I would definitely say at this point that the whole "no racism against whites" phrase/idea that you see thrown around is garbage. First, at best it is only true in white majority countries and when you add the word "systemic" into it. i.e. "there is no such thing as systemic racism against whites in white majority countries" might be true.

 

I think a lot of the American left forget that there is a world outside the USA where whites are not the majority. Even were it totally valid, saying something like that just instantly confirms to anyone on the other side that you're very biased and won't consider anything they have to say. 

 

They forget that definition of racism is: 

 

 

Prejudice, discrimination, or antagonism directed against someone of a different race based on the belief that one's own race is superior.

or

 

The belief that all members of each race possess characteristics, abilities, or qualities specific to that race, especially so as to distinguish it as inferior or superior to another race or races.

 

And does not include anything about "systems". 



#145
caltrek

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Fighting Breaks Out in South Sudan 2 Days After Peace Deal

 

https://www.courthou...ter-peace-deal/

 

Introduction:

 

JUBA, South Sudan (AP) — Fighting has broken out in South Sudan two days after the warring sides signed what the government called a “final final” peace agreement to end the civil war. Each side blames the other for the attacks.

 

Clashes erupted Friday morning in Central Equatoria state when government troops stormed bases in Lainya and Kajo Keji counties, opposition spokesman Lam Paul Gabriel said.

“That means the regime is not serious about the peace,” Gabriel told The Associated Press.

 

The government called the accusations “propaganda.” The attacks were instigated by opposition forces that emerged from hiding along the Ugandan border and were trying to reclaim territory, spokesman Lul Roai Koang told the AP.

 

An investigation into the reports is underway, the Ceasefire and Transitional Security Arrangements Monitoring Mechanism, the body charged with monitoring the cease-fire, said on Twitter. It reminded all parties of their commitment to refrain from hostilities. The body reports to the East African regional bloc that negotiated the peace deal.

AP18255688293571.jpg?resize=300%2C184

In this Friday, April 29, 2016 photo, South Sudan’s then First Vice President Riek Machar, left, looks across at President Salva Kiir, right, as the two sit to be photographed following the first meeting of a new transitional coalition government, in the capital Juba, South Sudan. 

(AP Photo/Jason Patinkin, File)

 

eb4f05529de04478ea65481f703bc578.gif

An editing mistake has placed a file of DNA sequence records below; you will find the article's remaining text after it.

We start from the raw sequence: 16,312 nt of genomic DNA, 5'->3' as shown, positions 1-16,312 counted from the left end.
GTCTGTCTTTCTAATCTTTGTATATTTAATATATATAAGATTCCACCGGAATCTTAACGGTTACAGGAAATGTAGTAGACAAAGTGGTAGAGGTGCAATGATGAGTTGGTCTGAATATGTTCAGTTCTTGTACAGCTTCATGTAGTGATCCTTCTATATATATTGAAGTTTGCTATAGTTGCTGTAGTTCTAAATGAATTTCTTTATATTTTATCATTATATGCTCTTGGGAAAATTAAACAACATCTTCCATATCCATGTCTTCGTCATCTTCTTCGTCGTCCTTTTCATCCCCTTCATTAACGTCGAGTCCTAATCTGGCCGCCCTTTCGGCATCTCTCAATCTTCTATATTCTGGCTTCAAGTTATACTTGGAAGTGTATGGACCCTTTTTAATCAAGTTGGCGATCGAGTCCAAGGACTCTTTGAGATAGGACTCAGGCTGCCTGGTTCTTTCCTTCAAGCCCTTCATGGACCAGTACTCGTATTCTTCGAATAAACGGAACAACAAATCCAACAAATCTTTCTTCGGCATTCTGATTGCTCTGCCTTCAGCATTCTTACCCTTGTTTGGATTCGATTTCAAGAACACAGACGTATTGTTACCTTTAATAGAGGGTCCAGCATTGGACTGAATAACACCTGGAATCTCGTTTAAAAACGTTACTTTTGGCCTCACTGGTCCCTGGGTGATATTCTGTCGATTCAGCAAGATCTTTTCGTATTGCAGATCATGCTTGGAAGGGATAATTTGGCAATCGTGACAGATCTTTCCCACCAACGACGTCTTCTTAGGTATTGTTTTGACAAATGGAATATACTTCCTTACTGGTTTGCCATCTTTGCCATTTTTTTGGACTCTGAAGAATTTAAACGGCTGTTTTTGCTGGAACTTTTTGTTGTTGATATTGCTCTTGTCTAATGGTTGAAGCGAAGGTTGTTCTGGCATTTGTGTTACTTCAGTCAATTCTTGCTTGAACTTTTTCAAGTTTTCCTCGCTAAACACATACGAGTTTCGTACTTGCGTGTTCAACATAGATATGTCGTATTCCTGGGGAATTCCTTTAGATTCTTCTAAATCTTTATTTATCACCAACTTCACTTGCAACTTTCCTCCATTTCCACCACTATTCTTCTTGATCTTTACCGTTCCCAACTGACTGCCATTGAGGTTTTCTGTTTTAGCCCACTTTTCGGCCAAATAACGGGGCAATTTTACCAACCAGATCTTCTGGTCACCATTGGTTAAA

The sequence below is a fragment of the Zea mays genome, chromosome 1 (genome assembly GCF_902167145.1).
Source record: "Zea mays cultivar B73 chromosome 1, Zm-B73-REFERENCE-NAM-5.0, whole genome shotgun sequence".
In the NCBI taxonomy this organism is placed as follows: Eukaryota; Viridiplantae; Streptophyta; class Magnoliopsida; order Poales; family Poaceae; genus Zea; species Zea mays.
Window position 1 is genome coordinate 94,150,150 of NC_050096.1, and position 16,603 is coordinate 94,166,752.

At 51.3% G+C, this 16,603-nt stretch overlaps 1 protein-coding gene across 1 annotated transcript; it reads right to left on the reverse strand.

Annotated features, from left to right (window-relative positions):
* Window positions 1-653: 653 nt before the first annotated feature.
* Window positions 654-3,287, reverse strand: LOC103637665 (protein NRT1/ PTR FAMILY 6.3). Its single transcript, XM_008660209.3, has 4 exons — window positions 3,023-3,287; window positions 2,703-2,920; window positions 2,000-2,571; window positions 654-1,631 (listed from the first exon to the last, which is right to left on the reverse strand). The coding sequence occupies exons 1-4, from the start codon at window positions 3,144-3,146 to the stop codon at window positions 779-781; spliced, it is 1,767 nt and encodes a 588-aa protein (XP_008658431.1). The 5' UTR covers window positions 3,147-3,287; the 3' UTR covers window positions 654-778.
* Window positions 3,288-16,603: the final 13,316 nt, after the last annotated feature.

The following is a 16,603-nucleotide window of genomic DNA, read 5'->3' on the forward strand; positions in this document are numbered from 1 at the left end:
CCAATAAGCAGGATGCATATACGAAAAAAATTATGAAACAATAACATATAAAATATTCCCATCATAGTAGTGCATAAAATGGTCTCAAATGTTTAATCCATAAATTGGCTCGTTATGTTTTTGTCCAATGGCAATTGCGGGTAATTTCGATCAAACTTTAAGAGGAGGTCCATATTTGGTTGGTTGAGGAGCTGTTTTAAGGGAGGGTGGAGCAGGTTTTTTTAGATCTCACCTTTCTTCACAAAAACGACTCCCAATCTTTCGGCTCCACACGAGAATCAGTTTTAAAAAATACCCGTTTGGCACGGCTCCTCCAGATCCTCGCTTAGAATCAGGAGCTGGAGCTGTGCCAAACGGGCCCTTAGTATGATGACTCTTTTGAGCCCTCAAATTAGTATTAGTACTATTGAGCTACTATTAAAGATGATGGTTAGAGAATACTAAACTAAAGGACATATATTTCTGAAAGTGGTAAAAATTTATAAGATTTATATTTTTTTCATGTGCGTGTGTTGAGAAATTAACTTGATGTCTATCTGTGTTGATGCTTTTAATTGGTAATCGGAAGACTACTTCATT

The principles of justice define an appropriate path between dogmatism and intolerance on the one side, and a reductionism which regards religion and morality as mere preferences on the other.   - John Rawls


#146
caltrek

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Melania Trump Visits School in Malawi, Part of Africa Tour

 

https://www.courthou...of-africa-tour/

 

Introduction:

 

LILONGWE, Malawi (AP) — Melania Trump, on the second stop of a five-day goodwill tour of Africa, visited a school in Malawi, where the young children sang that they were so happy to see her.

 

The U.S. first lady landed in the capital, Lilongwe, on Thursday morning after a six-hour flight from Ghana. She is focusing the trip on her interest in child welfare.

 

She received a joyous welcome upon her arrival at Kamuzu International Airport, with singing and dancing by a troupe of women and scores of schoolchildren waving African and Malawian flags.

 

Mrs. Trump went directly to Chipala Primary School in Lilongwe. The school receives education aid from the U.S. Agency for International Development. Malawi has received a total of 9.6 million textbooks in the past few years through a U.S.-funded national reading program.

 

Mrs. Trump toured several classrooms in the equivalent of second and third grade and watched teachers carry out lessons to help the young students learn English and the Chichewa language.

095869ded4cc1d9a9d3198f9bc1e1080.gif


The principles of justice define an appropriate path between dogmatism and intolerance on the one side, and a reductionism which regards religion and morality as mere preferences on the other.   - John Rawls


#147
caltrek

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How Doctors Brought Hope to One of the World’s Toughest Places

 

https://www.motherjo...sickness-congo/

 

Entire Article:

 

(Mother Jones) How do you stop sleeping sickness in a place where modern hospitals are hours, even days, away? The disease, carried by the river-borne tsetse fly, can cause its victims to experience headaches, madness, and, if left untreated, a fatal coma.

 

In the Democratic Republic of Congo, doctors have been making significant progress. The country has some of the highest rates of the disease, representing 85 percent of the world’s cases. But numbers have dropped drastically: At the turn of the century, there were 30,000 cases of sleeping sickness. In the first six months of 2018, that number fell to 350, raising hopes that the disease could be stamped out.